Sex, violence: It's the love life of sharks


Although long fascinated by sharks, particularly their predatory habits, marine scientists have known little about how these ancient ocean roamers of fearsome reputation have perpetuated themselves.

Until now, that is. For the first time, sharks' most intimate behavior has been captured on film, by Baltimore's Nick Caloyianis.

"Before this, nothing has existed of this whole event," says the prominent underwater photographer, beaming like a proud papa he displays his unprecedented photographs of nurse sharks mating in the wild.

Some of the pictures appeared in the May issue of National Geographic magazine, and a film of the scientific accomplishment can be seen on cable television tonight, in "National Geographic Explorer" (9 p.m., TBS).

In "A Savage Kind of Love," the Catonsville-based Mr. Caloyianis and his partner, Clarita Berger, take viewers into "the bedroom of the sharks," as the documentary narration phrases it.

The footage was captured last summer and the year before at an undisclosed location -- somewhere "in the far-flung reaches of the Florida Keys" -- where two scientists, Harold "Wes" Pratt and Dr. Jeffrey C. Carrier, have been observing shark mating behavior for several years.

The show conveys a sense of astonishing intimacy, not only because of the subject but also because of the obvious proximity of the scientists and the photography team to the lusty action.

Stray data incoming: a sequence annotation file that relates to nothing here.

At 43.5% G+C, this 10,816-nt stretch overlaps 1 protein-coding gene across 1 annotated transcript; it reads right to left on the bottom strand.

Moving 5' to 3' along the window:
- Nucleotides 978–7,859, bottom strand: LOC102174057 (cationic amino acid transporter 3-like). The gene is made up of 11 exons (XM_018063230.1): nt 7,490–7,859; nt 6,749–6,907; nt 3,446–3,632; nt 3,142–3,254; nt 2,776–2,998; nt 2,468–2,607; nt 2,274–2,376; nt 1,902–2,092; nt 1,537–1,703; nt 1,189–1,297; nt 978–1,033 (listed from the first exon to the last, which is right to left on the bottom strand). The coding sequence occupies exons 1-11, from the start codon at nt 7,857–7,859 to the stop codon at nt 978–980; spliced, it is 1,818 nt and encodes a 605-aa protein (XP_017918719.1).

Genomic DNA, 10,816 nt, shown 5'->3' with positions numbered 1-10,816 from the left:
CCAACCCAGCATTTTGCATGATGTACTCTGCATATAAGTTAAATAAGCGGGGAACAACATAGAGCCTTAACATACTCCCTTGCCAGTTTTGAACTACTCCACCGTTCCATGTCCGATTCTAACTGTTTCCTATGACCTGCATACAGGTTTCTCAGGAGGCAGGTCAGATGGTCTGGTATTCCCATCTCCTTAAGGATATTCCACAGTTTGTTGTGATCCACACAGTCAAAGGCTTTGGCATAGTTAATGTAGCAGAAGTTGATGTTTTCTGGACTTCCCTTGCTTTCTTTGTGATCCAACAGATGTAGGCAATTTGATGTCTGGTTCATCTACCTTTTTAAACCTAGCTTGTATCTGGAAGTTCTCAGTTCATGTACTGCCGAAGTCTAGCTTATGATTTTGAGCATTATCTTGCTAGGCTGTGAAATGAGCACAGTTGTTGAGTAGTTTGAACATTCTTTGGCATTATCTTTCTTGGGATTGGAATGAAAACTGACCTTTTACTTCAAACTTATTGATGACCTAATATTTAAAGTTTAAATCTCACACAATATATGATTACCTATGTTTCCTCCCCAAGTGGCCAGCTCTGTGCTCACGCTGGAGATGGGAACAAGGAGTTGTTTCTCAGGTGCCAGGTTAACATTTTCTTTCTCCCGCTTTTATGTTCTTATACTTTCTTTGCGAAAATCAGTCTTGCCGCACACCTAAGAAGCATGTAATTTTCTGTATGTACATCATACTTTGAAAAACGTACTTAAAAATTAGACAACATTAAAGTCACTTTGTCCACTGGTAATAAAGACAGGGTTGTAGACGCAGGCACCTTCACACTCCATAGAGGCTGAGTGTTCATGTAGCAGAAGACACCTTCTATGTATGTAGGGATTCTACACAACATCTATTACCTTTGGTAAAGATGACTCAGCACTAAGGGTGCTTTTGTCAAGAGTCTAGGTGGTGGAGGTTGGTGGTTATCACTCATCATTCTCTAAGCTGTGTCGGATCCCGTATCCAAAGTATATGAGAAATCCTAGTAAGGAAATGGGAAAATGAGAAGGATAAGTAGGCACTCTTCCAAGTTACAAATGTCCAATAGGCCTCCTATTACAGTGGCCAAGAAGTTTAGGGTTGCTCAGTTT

The mating takes place in shallow water, no more than 3 or 4 feet deep, and the observers wear nothing more protective than wet suits and snorkel gear as they hover within a few feet of the roiling 8- to 10-foot sharks.

As the show documents, in a successful mating, a male shark firmly clamps one of the female's pectoral fins between his teeth, then struggles to turn her over to permit coupling to take place. They roll and writhe, stirring the bottom and splashing the surface.

"These females, they'll sometimes roll the males over like sumo wrestlers [and] . . . in this maelstrom of water movement, it's hard to see what's going on," says Ms. Berger, who swam at Mr. Caloyianis' shoulder to hand him cameras and other necessary gear. She co-wrote the script for tonight's program with co-producer John Bredar of the National Geographic Society.

The film notes that sharks are "perhaps the envy of males in any species" because they possess dual sexual organs, called "claspers," which are used according to the side from which the males approach.

Comparative danger

Surprisingly, Mr. Caloyianis says, the human swimmers worried more about being bounced into razor-sharp coral than about being attacked by the sharks. Their wet suits were torn after a few days of shooting, and Mr. Caloyianis was bumped several times by the sharks.

A photo in the National Geographic spread shows his camera housing -- he designs his own underwater photo gear -- with two hands steadying it within inches of a flailing tail. Ms. Berger explains, "The left hand is his, and the right one's mine."

"Nurse sharks are not normally violent, but they can be provoked, and they have a tenacious, suction style of bite," says Mr. Caloyianis, who knows something about shark bites. His most recent film work for "National Geographic Explorer," a "Mysteries of the Deep" segment telecast in August 1993, included footage of himself being attacked by a bull shark off the coast of Mexico.

He suffered serious bleeding from leg and hand injuries, since healed, but says he felt no reluctance to get back into the water with the animals he has swum with for almost two decades.